Because the utility company is not able to “meter smartly”. During the past few weeks we had repeated visits by their employees trying to collect the data the smart meter has collected. They are using the human interface between their central and my house with somebody making an appointment and then visiting me, bringing along some small device for infrared for communication between the smart meter and his own mobile device. That infrared device than should send the data via Bluetooth to an iPhone app. So the interface looks like this: phone-appointment — car — walk — doorbell — visiting the smartmeter — attaching the infrared device to the smart meter — waiting with the iPhone in hands until something happens — and waiting — and waiting — and back to start. This obviously is a perfect mix of unsecure devices and unsecure and inefficient communication standards and processes.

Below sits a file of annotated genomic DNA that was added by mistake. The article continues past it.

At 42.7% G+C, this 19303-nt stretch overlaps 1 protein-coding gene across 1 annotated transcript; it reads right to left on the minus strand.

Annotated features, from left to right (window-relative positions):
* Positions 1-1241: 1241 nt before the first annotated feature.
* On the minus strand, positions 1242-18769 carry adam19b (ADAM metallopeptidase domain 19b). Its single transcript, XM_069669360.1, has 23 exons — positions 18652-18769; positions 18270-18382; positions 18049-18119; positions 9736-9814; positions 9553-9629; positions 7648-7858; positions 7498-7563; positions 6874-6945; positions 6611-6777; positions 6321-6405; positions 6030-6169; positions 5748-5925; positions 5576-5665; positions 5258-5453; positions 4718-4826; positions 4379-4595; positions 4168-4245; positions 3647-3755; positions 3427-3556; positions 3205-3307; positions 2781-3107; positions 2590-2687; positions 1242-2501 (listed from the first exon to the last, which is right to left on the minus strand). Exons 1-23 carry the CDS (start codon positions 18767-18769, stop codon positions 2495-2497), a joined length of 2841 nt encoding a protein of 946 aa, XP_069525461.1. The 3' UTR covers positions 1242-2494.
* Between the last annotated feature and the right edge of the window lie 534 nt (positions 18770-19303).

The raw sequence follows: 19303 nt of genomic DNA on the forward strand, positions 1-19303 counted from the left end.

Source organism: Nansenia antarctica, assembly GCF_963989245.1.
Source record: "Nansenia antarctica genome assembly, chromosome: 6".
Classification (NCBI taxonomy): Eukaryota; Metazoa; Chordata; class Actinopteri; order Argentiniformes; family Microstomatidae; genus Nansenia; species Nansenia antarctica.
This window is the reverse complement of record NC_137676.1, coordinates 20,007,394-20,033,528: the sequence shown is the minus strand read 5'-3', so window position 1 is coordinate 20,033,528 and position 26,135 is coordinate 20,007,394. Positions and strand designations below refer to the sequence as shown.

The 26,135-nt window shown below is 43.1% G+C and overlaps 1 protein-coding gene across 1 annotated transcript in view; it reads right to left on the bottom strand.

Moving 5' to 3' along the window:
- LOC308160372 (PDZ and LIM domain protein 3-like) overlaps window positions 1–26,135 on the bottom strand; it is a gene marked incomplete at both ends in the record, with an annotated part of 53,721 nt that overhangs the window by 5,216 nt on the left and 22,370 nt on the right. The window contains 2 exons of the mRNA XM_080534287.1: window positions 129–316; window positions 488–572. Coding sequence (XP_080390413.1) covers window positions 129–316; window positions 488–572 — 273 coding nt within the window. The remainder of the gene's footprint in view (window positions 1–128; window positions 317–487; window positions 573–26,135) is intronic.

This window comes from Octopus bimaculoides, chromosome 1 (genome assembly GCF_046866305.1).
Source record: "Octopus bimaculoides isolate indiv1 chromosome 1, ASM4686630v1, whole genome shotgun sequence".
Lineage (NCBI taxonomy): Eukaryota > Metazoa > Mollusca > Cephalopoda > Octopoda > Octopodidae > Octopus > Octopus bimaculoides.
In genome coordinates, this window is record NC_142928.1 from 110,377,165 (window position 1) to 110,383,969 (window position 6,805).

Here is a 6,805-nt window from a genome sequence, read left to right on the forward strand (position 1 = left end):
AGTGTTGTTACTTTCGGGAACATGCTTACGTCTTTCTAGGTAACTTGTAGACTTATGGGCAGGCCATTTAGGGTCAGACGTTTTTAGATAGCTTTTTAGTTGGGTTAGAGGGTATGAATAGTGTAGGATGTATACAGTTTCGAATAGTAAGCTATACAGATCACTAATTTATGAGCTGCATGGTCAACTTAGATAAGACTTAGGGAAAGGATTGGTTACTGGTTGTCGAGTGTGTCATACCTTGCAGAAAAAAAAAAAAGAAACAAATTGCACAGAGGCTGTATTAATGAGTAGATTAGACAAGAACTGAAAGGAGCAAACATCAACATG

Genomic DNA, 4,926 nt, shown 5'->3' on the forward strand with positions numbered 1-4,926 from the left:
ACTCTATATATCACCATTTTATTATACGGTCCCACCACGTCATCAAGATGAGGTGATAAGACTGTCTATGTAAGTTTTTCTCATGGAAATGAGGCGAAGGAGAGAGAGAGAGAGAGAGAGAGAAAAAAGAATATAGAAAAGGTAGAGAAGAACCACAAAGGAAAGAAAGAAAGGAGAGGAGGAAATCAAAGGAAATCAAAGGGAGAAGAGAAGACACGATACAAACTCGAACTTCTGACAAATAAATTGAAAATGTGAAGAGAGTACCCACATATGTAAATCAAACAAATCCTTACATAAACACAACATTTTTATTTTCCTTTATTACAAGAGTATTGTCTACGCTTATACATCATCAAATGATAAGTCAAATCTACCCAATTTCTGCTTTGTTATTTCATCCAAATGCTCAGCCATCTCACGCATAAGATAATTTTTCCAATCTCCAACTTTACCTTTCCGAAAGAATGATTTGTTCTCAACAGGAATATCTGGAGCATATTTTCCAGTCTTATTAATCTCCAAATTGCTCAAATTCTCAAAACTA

However, the risk is limited given that it just does not work. The utility companies’ employees are waiting for minutes in front of the smart meter, hoping that something shows up in their app. That did not happen. On the other hand, he was not able to manually read the data from the smart meter because he just had no clue what the different values shown on the smart meter’s display are about. Eh — I didn´t mention before — it is more than one smart meter. We have a separate one for the solar energy we sell to the utility and we have one that counts the solar energy we user ourselves. But those meters are read by a different person and not together with the reading of the meter measuring the inbound energy consumption.